Students of pharmacology often believe that they do not need to cultivate advanced writing skills. Yet like all scientists, pharmacologists must be able to effectively communicate their hypotheses, procedures, methodologies, results and conclusions. The clear, precise and logical presentation of data is the core of pharmacology writing, enabling other researchers to replicate experiments and thereby arrive at reliable, reproducible results.
Though you may be required to submit a number of different kinds of paper during the course of your pharmacology degree, the most common one is likely to be the lab report. Far from being a routine matter of hastily ‘writing up’ your results, a well-written lab report demands a good deal of careful thought, planning, and attention to detail.
A lab report is a presentation of the objectives, procedures and findings of a laboratory experiment. Unlike most essay formats, a lab report is divided up into six sections: Abstract, Introduction, Materials and Methods, Results, Discussion, and Conclusion. Your report will be assessed for the lucidity and precision of the presentation of your results, the quality of your analyses and conclusions, and the style and clarity of your writing.
The Structure of a Pharmacology Lab Report
Your title should be succinct yet maximally informative regarding the core focus and content of the report. It may also reveal the conclusion, though this is not necessary.
An abstract is a highly condensed, stand-alone summary of the report as a whole. A good abstract should be clearly and succinctly written so that researchers are able to quickly assess the degree of relevance of the report to their own research.
The introduction should clearly and concisely outline the general objectives of your study. It may also provide any required background information, beginning from the broader context and leading up to the hypothesis.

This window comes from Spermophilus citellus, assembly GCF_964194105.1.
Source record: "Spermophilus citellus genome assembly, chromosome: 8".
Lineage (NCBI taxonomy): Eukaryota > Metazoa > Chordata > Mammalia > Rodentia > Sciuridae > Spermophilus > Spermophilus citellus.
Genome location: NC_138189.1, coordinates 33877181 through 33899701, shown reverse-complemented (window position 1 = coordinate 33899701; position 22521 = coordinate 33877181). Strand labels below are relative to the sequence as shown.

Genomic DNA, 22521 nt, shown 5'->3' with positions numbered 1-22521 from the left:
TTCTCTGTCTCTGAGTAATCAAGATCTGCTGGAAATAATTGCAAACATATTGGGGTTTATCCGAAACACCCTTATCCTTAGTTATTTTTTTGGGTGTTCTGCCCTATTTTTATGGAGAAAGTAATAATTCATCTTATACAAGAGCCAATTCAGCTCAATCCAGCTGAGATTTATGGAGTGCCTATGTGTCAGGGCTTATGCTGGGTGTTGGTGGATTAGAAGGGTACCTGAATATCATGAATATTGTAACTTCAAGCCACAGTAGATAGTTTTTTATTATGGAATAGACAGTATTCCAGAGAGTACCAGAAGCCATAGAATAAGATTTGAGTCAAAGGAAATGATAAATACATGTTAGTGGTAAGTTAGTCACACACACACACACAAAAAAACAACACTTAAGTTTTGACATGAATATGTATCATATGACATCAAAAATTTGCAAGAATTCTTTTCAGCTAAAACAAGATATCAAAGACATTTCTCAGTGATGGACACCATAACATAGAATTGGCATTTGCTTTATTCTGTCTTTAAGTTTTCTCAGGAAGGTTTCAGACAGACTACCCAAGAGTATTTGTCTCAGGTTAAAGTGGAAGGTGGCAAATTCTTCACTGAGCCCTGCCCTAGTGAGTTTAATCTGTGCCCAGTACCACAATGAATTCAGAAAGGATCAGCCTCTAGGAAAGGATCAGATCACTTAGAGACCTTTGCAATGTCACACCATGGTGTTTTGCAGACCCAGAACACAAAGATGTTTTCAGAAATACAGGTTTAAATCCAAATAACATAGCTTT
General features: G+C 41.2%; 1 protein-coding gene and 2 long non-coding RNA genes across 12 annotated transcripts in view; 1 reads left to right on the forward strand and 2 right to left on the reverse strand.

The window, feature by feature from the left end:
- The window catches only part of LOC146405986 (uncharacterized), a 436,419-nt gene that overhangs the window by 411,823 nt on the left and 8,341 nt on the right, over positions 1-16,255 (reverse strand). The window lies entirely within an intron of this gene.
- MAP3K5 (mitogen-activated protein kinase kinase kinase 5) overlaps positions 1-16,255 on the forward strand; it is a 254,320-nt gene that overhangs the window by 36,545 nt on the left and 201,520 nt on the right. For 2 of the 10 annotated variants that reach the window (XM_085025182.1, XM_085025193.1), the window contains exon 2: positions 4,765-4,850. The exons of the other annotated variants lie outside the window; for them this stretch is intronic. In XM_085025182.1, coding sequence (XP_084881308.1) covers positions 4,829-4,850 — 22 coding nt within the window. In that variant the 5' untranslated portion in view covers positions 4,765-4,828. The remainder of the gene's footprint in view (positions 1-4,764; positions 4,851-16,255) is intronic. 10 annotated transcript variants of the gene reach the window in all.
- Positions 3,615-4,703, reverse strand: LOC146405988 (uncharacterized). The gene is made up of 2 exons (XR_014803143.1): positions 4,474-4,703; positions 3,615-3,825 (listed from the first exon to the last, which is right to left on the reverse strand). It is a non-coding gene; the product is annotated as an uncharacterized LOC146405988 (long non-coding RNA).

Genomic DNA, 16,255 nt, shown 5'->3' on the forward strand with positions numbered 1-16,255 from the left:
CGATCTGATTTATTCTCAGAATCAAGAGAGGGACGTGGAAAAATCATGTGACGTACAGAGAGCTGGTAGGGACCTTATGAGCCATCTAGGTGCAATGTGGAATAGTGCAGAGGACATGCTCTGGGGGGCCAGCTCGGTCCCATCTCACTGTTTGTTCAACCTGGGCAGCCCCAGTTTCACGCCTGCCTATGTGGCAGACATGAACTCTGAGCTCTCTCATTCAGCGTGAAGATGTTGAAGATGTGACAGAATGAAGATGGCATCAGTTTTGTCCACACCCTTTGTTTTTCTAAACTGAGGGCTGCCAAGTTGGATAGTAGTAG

Materials and Methods
This section should provide sufficiently thorough and precise details about the experiment so that others can replicate it. Avoid unnecessary detail, and include only what is necessary in order for the experiment to be accurately reproduced. If your experimental procedure is taken from a lab manual, do not copy it out but simply reference the source, noting any alterations or innovations you may have introduced.
Here you present your data in summary form, preferably tabulated for ease of reference. All tables, charts, graphs, diagrams and figures must be numbered and labelled so that you can refer to them in the discussion section. This section should not include comparisons of your findings with those of previous studies, nor examine why the results were or were not consistent with your predictions. All such interpretation and evaluation of the results should be saved for the discussion section.
This is the most important section, in which you must demonstrate your ability to understand and interpret your experimental results. This is where you assess the quality and limitations of your data and procedure, evaluate the extent to which the findings support your hypothesis, discuss potential sources of error, analyse any anomalies, explain your outcomes, and compare your results with those of other studies.
Your conclusion discuss the quality and significance of your results, as well as identify the shortcomings of the study and their implications. It may include a statement of the broader practical and theoretical implications of the study, and point to areas of future research that might follow from it.
Here you must alphabetically list all the source materials referred to in your report. This may include your textbook or lab manual, and any research papers you have cited. Be sure to format your references in strict accordance with your department’s preferred citation conventions.
Appendices are only necessary when you have unused data that may be relevant to your study but which was not discussed in the report. If appendices are added, be sure to refer to them at least once in the main body of the report.
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